Introduction The aim of the paper is to develop the method for designing low-energy trajectories for the flight to the Moon with the spacecraft (SC) insertion into the low Moon orbit (LMO, low circumlunar orbit). Traditional two impulses pattern for flights to the LMO require a relatively large braking impulse while the transition from the trajectory approaching the Moon to the circumlunar orbit takes place. This velocity impulse turns out to be greater than 800 m/s if the height of the LMO is 100 km. There is a possibi- lity (primarily due to the use of solar gravitational perturbations) to reduce this velocity impulse. That is why; this type of trajectory is called as low-energy transfer trajectory. In literature, weak stability boundary (WSB-trajectories) is often used for low-energy trajectories of lunar flights. In this paper, a method for designing low-energy flight trajectories is proposed. Finding low-energy lunar flights can be consi- dered as an important part of the theory of lunar flights. The development of this theory, the deve- lopment of methods for designing low-energy trajectories of lunar flights, and finding the flight patterns and trajectories of such flights are the subject of research by many teams and many researchers. It is supposed that on low-energy flight trajectories: - there must be a section where the perturbing action of the Sun provides the approach of the SC to the vicinity of the Moon with a small value of the selenocentric velocity, - on the trajectory of the SC approach to the circumlunar orbit, gravitational perturbations from the Earth should provide the decrease in the energy of the selenocentric motion of the SC and the “temporary capture” of the SC by the Moon (the energy constant of the selenocentric osculating orbit becomes negative over a long time interval). At present, low-energy lunar trajectories are realities and they have been proven not only theoretically, but also practically. These projects were successfully implemented using the considered flight trajectories: the Hiten project (MUSES-A), the ARTEMIS project and the GRAIL project. The problem of analyzing low-energy trajectories to the Moon is considered in many works [1-11]. Some of these (in particular, in [1]) propose methods for finding low-energy lunar trajectories. However, despite the fact that some of the methodological ideas used in these works are very interesting, the problem cannot be considered that it had been solved. In the present work, first of all, due to the narrowing of the area of the analyzed flight trajectories, it is possible to propose an al- gorithm for designing the trajectories of low-energy lunar trajectories. 1. Statement of the problem for designing the low-energy lunar transfer trajectory The problem of finding a rational pattern for the flight from the low Earth’s orbit (LEO) to the LMO is considered. The propulsion system of the SC is supposed to be chemical. In order not to tie the study to the characteristics of the used chemical propulsion system, the impulse approximation of active sites is used. Many characteristics of LEO are considered to be known and it is considered as low circular. The orbital inclination is considered to be given. The longitude of the ascending node of the orbit (Ω) is a chosen parameter of the flight pattern. The starting point from the described orbit is also considered as a chosen parameter. It is determined by the latitude argument of the starting point (uo) from LEO. The target orbit of the artificial satellite of the Moon is assumed to be low circular orbit. The height of this orbit is assumed to be given. Note that the developed technique makes it possible to design launch trajectories to high circular circumlunar orbits, but the energy gain from the analyzed lunar flight pattern may turn out to be less significant than for flights to a low orbit. The fact is that when launching the SC into high circumlunar orbits, it is possible to use a three-impulse-maneuvering pattern in the vicinity of the Moon. Such a flight pattern may turn out to be more profitable than the traditional single-pulse pattern when launching the SC into high circumlunar orbits. 1.1. The flight pattern of low-energy flight to the circumlunar orbit There is no strict definition of the concept of low-energy lunar flight. These flights are based on the fundamental possibility of using a ballistic flight to the Moon, when the SC is temporarily captured by the Moon without any rocket-dynamic maneuver (without turning on the SC engine). Temporal capture is cha- racterized by the negative energy of the osculating selenocentric orbit of the SC. That is, the eccentricity of the osculating selenocentric trajectory of the SC becomes less than one. The selenocentric osculating orbit of the SC is a highly elongated elliptical orbit. From the point of view of the practice of lunar flight, the temporary capture trajectory itself is to be unlikely interested. For practice, the SC must be inserted into some given target orbit. It is impossible using of the SC propulsion system. Therefore, it is supposed to use a chemical propulsion system when approaching the Moon, ensures the transfer of the SC to the given circumlunar orbit. To do this, it is necessary that the height of the circumlunar orbit of the mentioned selenocentric trajectory be no more than the height of the final circumlunar orbit. Then there is a possibility to realize the deceleration impulse of the speed, which ensures the flight to the final circumlunar orbit. The following pattern of the flight to the Moon is analyzed. The SC on the LEO is given the velocity impulse that increases the velocity of the SC without changing the direction of the velocity vector. This velocity impulse provides a transition to the highly elongated osculating geocentric orbit, the apogee radius of which is greater than the radius of the Earth's gravity sphere. Three celestial bodies actively influence the formation of the further flight trajectory: the Earth, the Sun and the Moon. Due to the strong solar gravitational perturbation, the SC enters the vicinity of the Moon with a relatively low selenocentric velocity. Subsequently, the SC approaches the Moon and its height above the lunar surface becomes equal to the given height of the circumlunar orbit. At this moment, the SC is given by velocity impulse, which ensures the movement of the SC along the target circumlunar orbit. 1.2. Statement of the problem for designing the flight trajectory to the circumlunar orbit In the general case, the problem of finding a rational trajectory for the flight to the circumlunar orbit can be formulated as follows. Find the following parameters of the flight pattern: the date of start (Tst) at the analyzed given epoch, the longitude of the ascending node of the LEO (Ω), the latitude argument of the starting point (uo), the magnitude of the accelerating velocity impulse at the start (∆V1), the flight time to the target orbit of the artificial sa- tellite of the moon (tp), the magnitude and direction of the braking velocity impulse at the end point of the flight trajectory to the moon (∆Vbr) in order to: a) the SC perform the transport task (the SC ended up on a circumlunar trajectory of a given height) and b) the flight required minimal energy input. Instead of the magnitude of the accelerated velocity impulse ∆V1, we will consider the apogee radius of the osculating orbit, to which the SC is transferred by this velocity impulse ra. We will call this orbit the intermediate one. The entire flight trajectory in the formulation under consideration is completely determined by the initial conditions of the SC motion when starting from LEO, that is, by the values of four characteristics: Tst, Ω, uo, ra. The conditions of motion at the end-point of the known flight trajectory depend on the flight time tp. With this formulation of the problem, the execution of the transport task can be reduced to satisfying the following two conditions of the equality type. 1. At the end point of the flight trajectory, the SC distance from the Moon's surface must be equal to the height of the LMO Hf. That is, the magnitude of the radius vector of the SC relative to the Moon was equal to the sum of the radius of the Moon (RMoon) and the height of the orbit (Hf) rSC_Moon = RMoon + Hf. (1) 2. The radius vector of the SC relatively to the Moon and its velocity vector to the Moon must provide a given inclination of the target circumlunar orbit. The condition can be written using the expression for the unit vector of the angular momentum vector of the selenocentric orbit in the form: (2) In the last equality, the expression in square brackets is the cross product of the selenocentric radius of the SC and its selenocentric velocity (angular momentum vector). The subscript z denotes the projection of the angular momentum vector onto the z-axis of the selenocentric equatorial coordinate system (the Moon's axis of rotation). The denominator of the left side of the equality uses the modulus of the angular momentum vector. i on the right side of the equation is the given inclination of the plane of the target circumlunar orbit. For the often-analyzed case of a polar circumlunar orbit, the last condition takes the form The listed two conditions must be satisfied by the choice of five parameters of the flight pattern: Tst, Ω, uo, ra, and tp. Thus, the execution of the transport task is reduced to finding the flight pattern parameters that satisfy satisfy the two listed conditions of the equality type. It is clear that there are many solutions to a problem in which the number of unknowns is greater than the number of conditions of the equality type in the general case. We may be interested only in those solutions that require minimal energy for the flight. Two variants of the flight pattern optimization criterion are considered. In one of them, the summary velocity impulse (ΔVΣ, the sum of the magnitudes of the velocity impulse departing from the Earth ΔV1 and the breaking impulse of velocity carried out in the vicinity of the Moon when the SC is inserted into the LMO ΔVbr): ΔVΣ = ΔV1 + ΔVbr is considered as the optimization criterion. In the second variant, only the velocity impulse, which is carried out in the vicinity of the Moon during the insertion of the SC into the LMO (ΔVbr) is considered as optimization criterion. From the point of view of the practical implementation of the considered maneuver, the second criterion is interesting because of practical implementation of the considered maneuver better perfom. The fact is that the first impulse of velocity is imparted to the SC in the LEO by the upper stage, and the margin of the characteristic velocity is quite large. In this case, a relatively small increase in the fueling of this block during the considered maneuver (a small increase in the magnitude of the first velocity impulse) leads to a strong increase in the apogee of the geocentric trajectory of the SC, which is required to implement the trajectory of a low-energy flight to the Moon. The braking impulse of velocity in the vicinity of the Moon is performed using the SC engine itself, using the fuel of the propulsion system of the SC. That is why the expediency of using a low-energy lunar flight pattern is often proved by analyzing the possibility of reducing the decelerated impulse of velocity in the vicinity of the Moon, without paying attention to the magnitude of the velocity impulse departing from the Earth. From the point of view of the developed metho- dology for designing low-energy lunar trajectories, the choice of one of the two listed criteria is unprincipled. In the process of numerical analysis, the authors used both the first and second performance indicators. For practice - example, apparently, it is natural to formulate the problem in the following way: consider the magnitude of the decelerated velocity impulse as an optimization criterion, but introduce an upper limit on the magnitude of the velocity impulse of departing from the Earth. When analyzing a specific lunar mission, it is necessary to move from the impulsive formulation to the formulation of the problem with finite thrust, while the optimization criterion is to use the inserted mass into the circumlunar orbit. Thus, the mathematical formulation of the problem of finding patterns of low-energy flight trajectories when launching the SC into circumlunar orbits can be as follows. Find such five parameters of the flight pattern: Tst, Ω, uo, ra, tp, which ensure the satisfaction of the two conditions listed above (1), (2) and provide a minimum indicator of energy costs or in the form ΔVΣ = ΔVΣ (Tst, Ω, uo, ra, tp) → min, (3) or in the form ΔVbr = ΔVbr (Tst, Ω, uo, ra, tp) → min. (4) The mathematical formulation of the problem involves finding the minimum of a function of five variables when two conditions of the equality type are satisfied (constrained optimization problem). It is possible to reformulate the problem so that the number of equality-type conditions is reduced to one condition. This is due to the possibility of choosing the velocity impulse during the transition to a LMO not as purely braking, but in an arbitrary direction. In this case, the only condition of the equality type will be the condition for the SC to reach a point in the vicinity of the Moon with a given height (condition (1)). By choosing the velocity impulse vector ΔVbr, it is always possible to ensure the subsequent movement of the SC along a circular orbit with a given inclination, if the declination of the SC selenocentric radius vector relative to the lunar equator at the end point of the flight trajectory is less than the given inclination of the circumlunar orbit. For a typical variant of a polar circumlunar orbit, this constraint is always satisfied. Fundamentally, a decrease in the number of satisfied equality constraints can have a favorable effect on the convergence of the iterative process of searching for a rational flight pattern and is consi- dered as an important methodological technique. 2. Mathematical model describing the trajectory of the lunar flight To describe the motion of the SC during its flight to the Moon, the system of differential equations of the restricted four-body problem is used. On the entire flight trajectory, the gravitational effects of the Earth, the Moon and the Sun are taken into account as material points. The position of celestial bodies is determined using the DE-406 ephemeris software. The entire trajectory is divided into geocentric and selenocentric sections. Since all gravitational forces are taken into account in both sections, the choice of the trajectory split point has practically no effect on the accuracy of the calculation. This choice is related to the technique used for finding the low-energy flight trajectory and will be explained below. The analysis of the trajectory sections was carried out in geocentric and selenocentric coordinate systems, the main plane of which was chosen to be the plane of the ecliptic of the J2000 epoch. The axes of these coordinate systems are parallel. The trajectory sections used their own dimensionless variables. The following system of differential equations was used to analyze the geocentric section of SC trajectory: (5) The above differential equations use dimensionless characteristics: x, y, z are the components of the geocentric radius-vector of the spacecraft in the ecliptic coordinate system; is the value of this radius vector; Vx, Vy, Vz are the components of the spacecraft geocentric inertial velocity; ΦMoonx, ΦMoony, ΦMoon are the components of the perturbing acceleration caused by Moon; ΦSunx, ΦSuny, ΦSunz are the components of the perturbing acceleration caused by the Sun; t is the time. The components of the perturbing acceleration from the Moon are: (6) where μMoonb is the dimensionless gravitational constant of the Moon (ratio of the gravitational constant of the Moon to the gravitational constant of the Earth) ; xMoon, yMoon, zMoon are components of the radius-vector of the Moon relative to the Earth; is the value of this radius vector; - the value of the radius-vector of the spacecraft relative to the Moon. The components of the perturbing acceleration from the Sun are: (7) where μSunb is the dimensionless gravitational constant of the Sun (ratio of the gravitational constant of the Sun to the gravitational constant of the Earth ); xSun, ySun, zSun are the components of the radius-vector of the Sun relative to the Earth; is the value of this radius vector; is the value of the SC radius-vector relative to the Sun. The motion on the selenocentric section of the trajectory is analyzed using a system similar to the shown system of differential equations (5). In this case, the Moon is considered as the central body, and the Earth and the Sun are the perturbing ones. 3. Methodical ideas of the developed method for designing low-energy lunar flights The general idea of reducing the energy costs for the flight is associated with the possibility of using gravitational disturbances in the limited four-body problem (Earth-Moon-Sun-SC) during the flight to the Moon. First of all, the flight trajectory must be chosen so that solar gravitational perturbations ensure the SC approach to the vicinity of the Moon with a small value of selenocentric velocity. Therefore, like many researchers, the authors of this article tried to estimate gravitational solar perturbations as a function of the relative position of the Sun at the time of launch of the SC and the elements of the geocentric osculating orbit, to which the SC is transferred when starting from the LEO. Unfortunately, our attempts did not give a positive result. We believe there are two reasons for this: - the fact is that the solar perturbations are very large. Therefore, the use of a technique that allows estimating perturbations as quadrature of functions depending on the elements of the unperturbed orbit turns out to be incorrect; - simultaneously with the gravitational solar per- turbations, the geocentric trajectory is also strongly perturbed by the Moon. There is a superposition (inter- ference) of solar and lunar disturbances. This makes it difficult to estimate solar disturbances. An attempt to consider the formulated problem as a mathematical programming problem and use local methods to find its solution is doomed to failure. The reason is a very large number of local extremums. The number of local extremums is so large that it is difficult to expect that search methods focused on finding a global extremum (for example, genetic algorithms) will cope with solving the problem without choosing a good initial approximation. In addition, the main idea of the proposed method is to find this initial approximation, significantly narrowing the range of possible solutions. 3.1. Constriction the class of considered transfer trajectories. Introduction of the conditions for the SC to fly a vicinity of the libration point of the Earth-Moon system The paper proposes to consider only such patterns of flight to the Moon, the trajectories of which pass through the vicinity of the libration points L1 or L2 of the Earth-Moon system. More precisely, we analyze such flight trajectories that can be obtained using as an initial approximation the trajectories passing through the vicinity of these libration points. The authors do not claim that low-energy trajectories necessarily pass through the neighborhood of libration points, but it is precisely such flights that are unsearcning in the present work. In this paper, it is assumed that the trajectory of the SC does not just pass in the vicinity of the libration point, but some restrictions are introduced on the magnitude and direction of the SC velocity vector at this moment of time. It is considered that the SC geocentric velocity vector at the moment of passage of the libration point is such that the following two conditions are satisfied: the perigee radius and the apogee radius of the osculating geocentric orbit of the SC are close to the perigee and apogee radius of the geocentric osculating orbit of the libration point. The introduction of such restrictions can be explained as follows. It follows from the Jacobi integral of the restricted three-body problem (Earth - Moon - SC) that, within the framework of this problem, the SC can “penetrate” into the vicinity of the Moon through the vicinity of the libration point. In this case, the SC geocentric velocity vector should be close to the geocentric velocity vector of the libration point. In principle, it was possible to choose another an variant when restrictions were introduced both on the distance of the SC to the libration point and on the components of the velocity vector. The authors of the article were stopped by the fact that then (with the approach used by the authors) it would be necessary to compare values of different dimensions (distance and speed). Therefore, the described option was chosen. It analyzes (minimizes) the sum of three positive values of the same dimension (three distances): (8) where the first term ΔrL is the SC distance from the libration point (it is found as the difference between the geocentric vectors of the SC and the libration point); and - radius of perigee and apogee of the osculating geocentric orbit of the SC; and - perigee and apogee radius of the osculating geocentric orbit of the libration point. Note that in some cases it may be appropriate not to use modules in the expression of the introduced functional J. To do this, we can change the functional using the squares of each of the terms. The terms of the functional J depend on the four parameters of the flight pattern Tst, Ω, uo, ra, which determine the conditions for the motion of the SC after its launch from LEO, and the current time of motion of the SC t: J(Tst, Ω, uo, ra, t). On each flight trajectory, there is a time t1 when J is minimal. Let us denote this minimum value as I and call it the total miss of the libration point: (9) The total miss I is a function of four arguments. Finding the initial approximation for these arguments is proposed to be performed as follows. In order to minimize the angle between the plane of the intermediate orbit and the plane of the Moon's orbit, the longitude of the ascending angle of the LEO is assumed to be equal to the longitude of the ascending angle of the Moon's orbit. The analysis shows that the longitude of the ascending node of the Moon's orbit (relative to the Earth's equator) varies in a relatively small range from -13.4о to +13.4о with a period of 18.6 years. For 2024, the longitude of the ascending node of the Moon's orbit changes from 3.77о to 0.137о. Therefore, it is acceptable to consider the initial approximation for the chosen parameter of the lunar flight pattern Ω for the launch dates in 2024 as zero. Let us also pay attention to the fact that with such a choice of the longitude of the ascending node of the LEO, the angle between the ecliptic plane and the plane of the intermediate orbit turns out to be minimal. This leads to an increase in the perturbation of the intermediate geocentric orbit of the SC by solar gravitational acceleration. We suppose that the gravitational solar acceleration should deform the trajectory of the SC when it moves as far as possible from the Earth (at the apogee of the intermediate orbit). In order for this deformation to be significant, we considered it expedient to choose the initial approximation for the argument of the latitude of the starting point from LEO uo so that the starting point is located near the ecliptic plane. Therefore, the argument of the latitude of the starting point from the LEO, counted from the line of nodes of the LEO relative to the plane of the ecliptic, must be equal to either zero or 180о. It is these values that are considered as initial approximations for this latitude argument. In this case, if the longitude of the ascending node of the intermediate orbit is zero, then the arguments of the latitude of the starting point, counted relative to the plane of the earth's equator, will be the same (0о and 180о). If the longitude of the ascending node of the intermediate orbit is chosen equal to 3.77о, then the value of the latitude argument will be greater than these values by 3.168о. 3.2. Use of direct enumeration of two parameters of the flight pattern to find the areas of their values that ensure the satisfaction of the conditions for passing the libration point A serious problem in the design of lunar flight patterns is multi-extremality. Therefore, an attempt to use an approach that uses the methods of finding a local extremum, as a rule, is not successful. The solution does not provide a zero residual value of the boundary conditions. The search process in a local minimum that is significantly different from zero. To overcome these difficulties, it is ideal to enumerate all the parameters of the flight pattern in space (with a small step for each parameter), to find such sets of parameters in which the transport problem is solved with relatively good accuracy (there will be a finite small number of such sets). Then refine the values of the parameters of each received set using local methods. A modern computer is not able to implement such an approach. To overcome the described difficulty, it is proposed to use following approach. Of the four parameters that determine the transfer trajectory (start date Tst, radius of the intermediate orbit apogee ra, longitude of the ascending node of the LEO Ω, argument of the latitude of the launch point uo), two are selected, the rational values of which are difficult to foresee. These parameters are Tst and ra. For these parameters, a complete enumeration of their values from the possible range is carried out. The start date Tst varies throughout the analyzed range of dates (for example, the annual range) with a fairly small step (for example, one hour). The apogee radius of the inter- mediate orbit ra varies in the range of 1-1.5 million km with a step of 5 thousand km. For each point of the parameter plane Tst - ra with fixed values of the other two parameters chosen from rational consi- derations, the SC trajectory is analyzed and the value of the total miss of the libration point I is calculated: At the same time, the time t1 of the maximum approach of the SC to the libration point is also found. An analysis of the level lines of the total miss of the libration point on the plane Tst - ra makes it possible to find such launch dates and radii of the apogee of the intermediate geocentric orbit, at which the SC can reach the vicinity of the considered libration point and, at the same time, the SC velocity vector has such a magnitude and direction that the shape and size of the osculating geocentric orbit of the SC are close to the shape and size of the osculating geocentric orbit of the libration point. It is these trajectories that are considered as the initial approximation for low-energy transfer trajectories. The date of reaching the minimum total miss of the libration point t1 is considered as the boundary point of the geocentric and selenocentric sections of the trajectory. At further stages of the analysis, a transition is made to the formulation, where the total miss of the libration point is not analyzed, the achieved height above the lunar surface is considered as an indicator of the solution of the transport problem. The required-height is ensured with the use of local search methods. At the final stage of the analysis, when it is possible to achieve a given height of the SC above the lunar surface, the gradient projection method is used, which makes it possible to iteratively improve the parameters of the flight pattern (according to the criterion of fuel consumption), while remaining on the trajectory that transfers the SC to a LMO of a given height. 3.3. Introduction to the consideration of the intermediate velocity impulse - a methodological technique in the design of low-energy lunar trajectories When designing low-energy lunar flights, a methodological technique was used related to the introduction of an intermediate velocity impulse on the flight trajectory (ΔVc) into the flight pattern. The idea was to make it easier to solve the boundary value problem (satisfying the conditions of the trans- port problem). With the introduction of an intermediate velocity impulse, the dimension of the vector of the selected parameters of the flight pattern is increased by four units at once: (date of the velocity impulse, its magnitude and direction, characterized by two angles). In this case, the class of possible flight trajectories is greatly expanded, and the solution of the boundary value problem is simplified. When introducing an intermediate velocity impulse, it was assumed that in the final solution, its value would be reduced to very small (infinitely small) values, and this introduction was considered as a methodological technique. In the course of the analysis, it is possible to consider as a low-energy flight such flights on which the intermediate impulse of velocity is not infinitely small, but simply small (for example, equal to 20-30 m/s), and the sum of this impulse ΔVc and the braking impulse at the Moon is less velocity impulse of traditional direct flights. The initial approximation for the date of the intermediate velocity impulse is the date of reaching the trajectory point with the minimum total miss of the libration point. Conclusion The statement considered in this paper does not analyze the problem of optimizing the number of velocity pulses on the trajectory of a low-energy flight to the Moon. This problem is expected to be analyzed in the future. One of the possible research methods is to use the necessary optimality conditions of the maximum principle for the impulse flight trajectory. It can also be noted that in further studies, we do not exclude the possibility of introducing an additional term into the J-function (8), will ensure, at the time of the passage of the vicinity of the libration point, the proximity of the plane of the geocentric osculating orbit of the SC to the plane of the geocentric orbit of the Moon. In the second part of this work, the developed algorithm for designing a low-energy trajectory for a flight to the Moon will be described. The results of a numerical analysis of the obtained trajectories will be presented.## About the authors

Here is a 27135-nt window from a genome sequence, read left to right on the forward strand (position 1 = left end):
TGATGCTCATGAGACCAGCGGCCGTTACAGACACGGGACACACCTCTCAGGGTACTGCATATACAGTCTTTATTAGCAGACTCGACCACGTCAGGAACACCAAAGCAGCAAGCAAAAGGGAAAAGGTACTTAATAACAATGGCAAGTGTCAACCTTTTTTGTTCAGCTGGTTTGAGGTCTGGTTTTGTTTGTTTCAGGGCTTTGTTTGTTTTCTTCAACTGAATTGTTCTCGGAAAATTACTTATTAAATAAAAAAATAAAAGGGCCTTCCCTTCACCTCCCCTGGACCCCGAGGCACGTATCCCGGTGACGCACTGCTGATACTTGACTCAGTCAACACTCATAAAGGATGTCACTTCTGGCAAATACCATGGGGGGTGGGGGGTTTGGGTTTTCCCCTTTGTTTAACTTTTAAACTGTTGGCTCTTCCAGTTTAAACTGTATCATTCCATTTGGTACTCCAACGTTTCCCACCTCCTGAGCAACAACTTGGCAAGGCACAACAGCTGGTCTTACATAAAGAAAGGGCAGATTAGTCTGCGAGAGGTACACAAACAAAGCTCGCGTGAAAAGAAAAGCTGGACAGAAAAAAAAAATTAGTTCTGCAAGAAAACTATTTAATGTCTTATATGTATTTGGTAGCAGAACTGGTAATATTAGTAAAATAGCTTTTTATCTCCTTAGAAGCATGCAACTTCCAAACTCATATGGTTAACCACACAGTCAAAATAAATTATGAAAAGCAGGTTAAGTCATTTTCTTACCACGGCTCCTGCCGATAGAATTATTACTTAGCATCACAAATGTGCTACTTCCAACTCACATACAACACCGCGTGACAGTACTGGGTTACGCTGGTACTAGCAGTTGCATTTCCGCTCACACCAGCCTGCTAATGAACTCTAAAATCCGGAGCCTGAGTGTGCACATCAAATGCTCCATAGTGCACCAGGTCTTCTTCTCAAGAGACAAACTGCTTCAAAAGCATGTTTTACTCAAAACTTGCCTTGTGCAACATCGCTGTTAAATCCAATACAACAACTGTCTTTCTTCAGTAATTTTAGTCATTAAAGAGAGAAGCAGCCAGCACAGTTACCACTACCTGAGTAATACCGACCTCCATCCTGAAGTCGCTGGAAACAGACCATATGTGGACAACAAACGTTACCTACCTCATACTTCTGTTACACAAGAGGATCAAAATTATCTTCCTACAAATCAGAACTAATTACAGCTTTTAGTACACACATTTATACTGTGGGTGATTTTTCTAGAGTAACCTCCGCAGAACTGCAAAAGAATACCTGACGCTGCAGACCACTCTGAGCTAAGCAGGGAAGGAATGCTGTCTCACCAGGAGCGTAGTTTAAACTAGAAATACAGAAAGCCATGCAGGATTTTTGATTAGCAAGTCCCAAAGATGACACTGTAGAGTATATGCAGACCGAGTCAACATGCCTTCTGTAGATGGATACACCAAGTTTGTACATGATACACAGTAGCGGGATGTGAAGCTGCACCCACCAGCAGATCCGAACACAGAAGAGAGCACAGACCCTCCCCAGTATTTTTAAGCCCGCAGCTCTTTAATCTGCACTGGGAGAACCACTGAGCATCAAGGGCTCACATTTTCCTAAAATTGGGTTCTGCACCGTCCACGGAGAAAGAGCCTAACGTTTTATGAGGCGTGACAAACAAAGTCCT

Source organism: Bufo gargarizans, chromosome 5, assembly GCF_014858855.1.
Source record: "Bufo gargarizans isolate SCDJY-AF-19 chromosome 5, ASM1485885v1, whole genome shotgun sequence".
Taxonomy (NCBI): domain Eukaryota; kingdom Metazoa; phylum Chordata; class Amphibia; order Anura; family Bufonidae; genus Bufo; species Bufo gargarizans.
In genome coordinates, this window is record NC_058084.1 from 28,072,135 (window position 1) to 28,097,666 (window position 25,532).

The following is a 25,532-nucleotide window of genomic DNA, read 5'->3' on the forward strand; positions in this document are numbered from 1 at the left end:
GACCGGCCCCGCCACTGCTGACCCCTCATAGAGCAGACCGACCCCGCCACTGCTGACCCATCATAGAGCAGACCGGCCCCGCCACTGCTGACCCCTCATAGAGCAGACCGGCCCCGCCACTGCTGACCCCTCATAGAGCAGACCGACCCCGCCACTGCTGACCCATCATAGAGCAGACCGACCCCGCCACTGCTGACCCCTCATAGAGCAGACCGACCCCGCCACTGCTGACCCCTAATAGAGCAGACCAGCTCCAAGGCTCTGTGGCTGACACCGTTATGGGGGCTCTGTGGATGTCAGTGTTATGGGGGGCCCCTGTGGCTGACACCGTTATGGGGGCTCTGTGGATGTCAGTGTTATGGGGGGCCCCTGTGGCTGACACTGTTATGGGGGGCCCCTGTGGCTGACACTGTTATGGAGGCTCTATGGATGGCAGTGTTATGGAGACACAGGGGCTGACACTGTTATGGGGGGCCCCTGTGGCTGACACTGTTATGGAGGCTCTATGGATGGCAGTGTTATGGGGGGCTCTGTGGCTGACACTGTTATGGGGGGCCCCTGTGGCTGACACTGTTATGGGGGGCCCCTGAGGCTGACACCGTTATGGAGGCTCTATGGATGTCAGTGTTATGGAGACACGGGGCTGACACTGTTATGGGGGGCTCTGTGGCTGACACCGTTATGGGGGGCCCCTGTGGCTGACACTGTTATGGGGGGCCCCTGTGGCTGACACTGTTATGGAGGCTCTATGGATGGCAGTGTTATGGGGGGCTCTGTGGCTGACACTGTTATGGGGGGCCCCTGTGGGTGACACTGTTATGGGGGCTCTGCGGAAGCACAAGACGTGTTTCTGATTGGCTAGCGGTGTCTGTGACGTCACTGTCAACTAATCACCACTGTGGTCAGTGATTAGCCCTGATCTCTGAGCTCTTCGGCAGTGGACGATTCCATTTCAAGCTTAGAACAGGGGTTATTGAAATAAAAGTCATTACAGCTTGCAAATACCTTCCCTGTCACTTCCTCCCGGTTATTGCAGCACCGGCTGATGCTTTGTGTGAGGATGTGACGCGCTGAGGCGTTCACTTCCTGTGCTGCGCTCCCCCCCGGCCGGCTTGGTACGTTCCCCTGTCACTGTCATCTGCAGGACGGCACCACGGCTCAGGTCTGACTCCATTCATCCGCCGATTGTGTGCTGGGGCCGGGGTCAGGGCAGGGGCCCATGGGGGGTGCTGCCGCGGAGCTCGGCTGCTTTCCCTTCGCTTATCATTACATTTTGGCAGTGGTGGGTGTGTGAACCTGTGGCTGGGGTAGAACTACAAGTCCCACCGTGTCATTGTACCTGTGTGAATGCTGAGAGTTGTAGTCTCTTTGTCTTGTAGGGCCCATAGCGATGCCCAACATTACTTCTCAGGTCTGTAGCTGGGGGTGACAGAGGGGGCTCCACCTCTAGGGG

### Mikhail S. Konstantinov

Moscow Aviation Institute (National Research University)
**Author for correspondence.**

Email: mkonst@bk.ru

ORCID iD: 0000-0002-0138-6190

SPIN-code: 3030-7494

Scopus Author ID: 55396771600

Doctor of Sciences (Techn.), Professor of the Space Systems and Rocket Science Department, Aerospace Institute

4, Volokolamskoye Shosse, Moscow, 125993, Russian Federation### Aung Myo Thant

Moscow Aviation Institute (National Research University)
Email: aungmyothant4696@gmail.com

ORCID iD: 0009-0000-1159-3292

PhD student, Space Systems and Rocket Science Department, Aerospace Institute

4, Volokolamskoye Shosse, Moscow, 125993, Russian Federation## References